San Jose Teams Up with East Side Schools to Close ‘Digital Divide’

The East Side Union High School District and the city of San Jose are close to identifying enough funding to expand wifi around five neighborhood schools.

At Tuesday’s virtual City Council meeting, East Side Union Superintendent Chris Funk revealed that his district may be able to accelerate the timeline of the program called Access East Side. The initiative, which aims to bring internet connection to some of the city’s poorest households, was launched in 2016 but ramped up once the pandemic forced school kids into distance learning.

Thankfully, the city got a bit of a head start.

In October 2017, SmartWAVE Technologies finished installing access nodes and radios for wifi connection on 200 street lights in neighborhoods surrounding James Lick High. Installations in the Overfelt High area are expected to be completed next month, while work around Yerba Buena High should wrap up by January.

But the coronavirus pandemic has created an urgency for San Jose leaders to speed up their efforts in closing the “digital divide” as schools move to online learning. At a May 5 council meeting, city officials reported that 11,600 San Jose students lack a device for distance learning and 8,574 have no internet.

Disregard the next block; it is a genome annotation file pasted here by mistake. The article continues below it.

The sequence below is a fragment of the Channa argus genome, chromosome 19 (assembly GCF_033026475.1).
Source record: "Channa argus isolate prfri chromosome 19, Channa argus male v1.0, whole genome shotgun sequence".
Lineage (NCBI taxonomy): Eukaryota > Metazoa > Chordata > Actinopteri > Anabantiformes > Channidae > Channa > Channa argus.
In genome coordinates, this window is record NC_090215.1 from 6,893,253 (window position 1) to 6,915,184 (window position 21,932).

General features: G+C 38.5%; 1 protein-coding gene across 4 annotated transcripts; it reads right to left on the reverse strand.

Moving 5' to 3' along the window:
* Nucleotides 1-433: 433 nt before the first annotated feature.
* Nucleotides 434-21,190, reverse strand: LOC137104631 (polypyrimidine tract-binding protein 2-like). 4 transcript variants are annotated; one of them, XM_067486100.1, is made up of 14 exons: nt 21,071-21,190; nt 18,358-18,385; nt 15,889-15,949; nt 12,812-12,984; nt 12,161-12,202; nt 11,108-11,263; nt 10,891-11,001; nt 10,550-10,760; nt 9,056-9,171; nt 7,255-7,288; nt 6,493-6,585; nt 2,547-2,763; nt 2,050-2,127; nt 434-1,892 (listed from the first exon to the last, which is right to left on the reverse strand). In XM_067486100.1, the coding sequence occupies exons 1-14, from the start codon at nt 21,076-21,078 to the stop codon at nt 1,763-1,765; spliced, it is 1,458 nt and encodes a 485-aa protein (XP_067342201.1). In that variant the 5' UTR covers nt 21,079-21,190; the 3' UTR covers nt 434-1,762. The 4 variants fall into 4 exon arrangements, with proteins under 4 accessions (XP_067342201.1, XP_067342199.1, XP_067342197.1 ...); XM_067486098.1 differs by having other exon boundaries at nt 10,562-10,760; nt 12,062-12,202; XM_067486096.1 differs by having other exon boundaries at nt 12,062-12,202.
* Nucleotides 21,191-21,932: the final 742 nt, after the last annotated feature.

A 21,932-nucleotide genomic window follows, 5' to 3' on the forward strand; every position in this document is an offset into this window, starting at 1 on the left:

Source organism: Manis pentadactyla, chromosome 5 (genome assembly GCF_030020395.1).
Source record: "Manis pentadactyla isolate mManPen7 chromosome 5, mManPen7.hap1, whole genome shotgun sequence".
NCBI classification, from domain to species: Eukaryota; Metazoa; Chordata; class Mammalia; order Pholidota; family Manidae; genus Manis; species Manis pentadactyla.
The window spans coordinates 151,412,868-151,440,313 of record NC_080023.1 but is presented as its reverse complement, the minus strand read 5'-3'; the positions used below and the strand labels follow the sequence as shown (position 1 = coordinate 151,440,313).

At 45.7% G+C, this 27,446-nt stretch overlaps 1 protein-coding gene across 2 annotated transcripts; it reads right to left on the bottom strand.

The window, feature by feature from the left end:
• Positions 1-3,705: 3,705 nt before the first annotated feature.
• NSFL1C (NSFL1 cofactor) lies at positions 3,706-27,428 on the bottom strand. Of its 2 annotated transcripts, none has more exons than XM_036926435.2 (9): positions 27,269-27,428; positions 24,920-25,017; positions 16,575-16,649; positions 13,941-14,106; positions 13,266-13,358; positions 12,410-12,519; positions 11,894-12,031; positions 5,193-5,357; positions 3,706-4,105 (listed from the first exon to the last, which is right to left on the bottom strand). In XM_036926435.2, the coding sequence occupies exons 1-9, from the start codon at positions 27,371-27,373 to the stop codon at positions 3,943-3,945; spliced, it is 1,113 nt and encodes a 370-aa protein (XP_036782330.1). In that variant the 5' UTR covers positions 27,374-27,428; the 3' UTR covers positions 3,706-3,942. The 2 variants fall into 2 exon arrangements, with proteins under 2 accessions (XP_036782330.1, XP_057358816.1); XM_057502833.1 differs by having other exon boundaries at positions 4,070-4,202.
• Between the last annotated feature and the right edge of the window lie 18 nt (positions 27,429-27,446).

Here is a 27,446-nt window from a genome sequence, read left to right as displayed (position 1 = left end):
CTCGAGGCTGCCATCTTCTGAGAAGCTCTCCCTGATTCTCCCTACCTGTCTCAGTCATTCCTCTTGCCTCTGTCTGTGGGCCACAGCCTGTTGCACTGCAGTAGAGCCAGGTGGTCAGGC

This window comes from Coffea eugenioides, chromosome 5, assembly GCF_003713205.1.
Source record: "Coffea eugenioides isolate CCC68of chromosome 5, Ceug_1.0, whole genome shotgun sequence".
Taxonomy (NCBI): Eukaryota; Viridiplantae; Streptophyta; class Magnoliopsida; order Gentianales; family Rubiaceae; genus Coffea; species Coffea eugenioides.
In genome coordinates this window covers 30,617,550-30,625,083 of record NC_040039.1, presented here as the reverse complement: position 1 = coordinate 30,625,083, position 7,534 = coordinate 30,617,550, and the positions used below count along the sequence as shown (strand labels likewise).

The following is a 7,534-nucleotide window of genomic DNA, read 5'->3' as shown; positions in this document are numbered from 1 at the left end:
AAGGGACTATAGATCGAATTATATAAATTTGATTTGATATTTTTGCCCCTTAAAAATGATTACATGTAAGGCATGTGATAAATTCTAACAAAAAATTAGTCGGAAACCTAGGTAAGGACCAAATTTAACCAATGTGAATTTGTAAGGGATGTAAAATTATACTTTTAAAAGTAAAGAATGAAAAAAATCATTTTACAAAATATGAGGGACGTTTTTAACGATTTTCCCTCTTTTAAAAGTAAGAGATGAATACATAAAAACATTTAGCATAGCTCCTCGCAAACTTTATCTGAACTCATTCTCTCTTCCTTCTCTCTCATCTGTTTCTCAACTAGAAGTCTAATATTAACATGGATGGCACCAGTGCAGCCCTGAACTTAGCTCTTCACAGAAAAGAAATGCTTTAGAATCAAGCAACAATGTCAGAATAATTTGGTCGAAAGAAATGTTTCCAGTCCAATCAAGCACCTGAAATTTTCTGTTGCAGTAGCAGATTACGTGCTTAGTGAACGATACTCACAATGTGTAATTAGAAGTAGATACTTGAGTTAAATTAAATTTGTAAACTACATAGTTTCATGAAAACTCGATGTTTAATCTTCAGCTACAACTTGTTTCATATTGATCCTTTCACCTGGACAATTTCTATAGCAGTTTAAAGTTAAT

On Tuesday, Funk said his district’s board plans to pass a resolution next week to sell a new round of technology bonds. He said the district should have the money by July to complete work at Independence, Oak Grove and Andrew Hill high schools. City officials plan to bring back a spending plan in the coming weeks that would also include Silver Creek and Mount Pleasant high schools.

Besides the cost of ongoing maintenance, the city has identified a $600,000 funding gap that they need to close in order to complete work around Independence and Oak Grove high schools. In a May 16 memo, San Jose Public Library Director Jill Bourne—who’s leading the city’s digital inclusion efforts—said San Jose will get up to $2 million in grants to support “the design and construction of the community wifi network.”

Though city officials have worked for the last four years on closing internet connectivity gaps in East San Jose, Vice Mayor Chappie Jones said he’s concerned about the lack of strategy for when the school year starts up again in the fall.

“My anticipation is that schools are not going to be allowed to open in August,” he said via Zoom on Tuesday. “Once the school year starts and we have literally thousands of students who do not have access to an education, my concern is that I still want to see a plan that’s going to address when school opens [and] how those kids are going to get an education or access to online learning.”

Bourne responded by saying that the solution is to build on San Jose’s existing digital inclusion efforts—and that might look different in various parts of the city.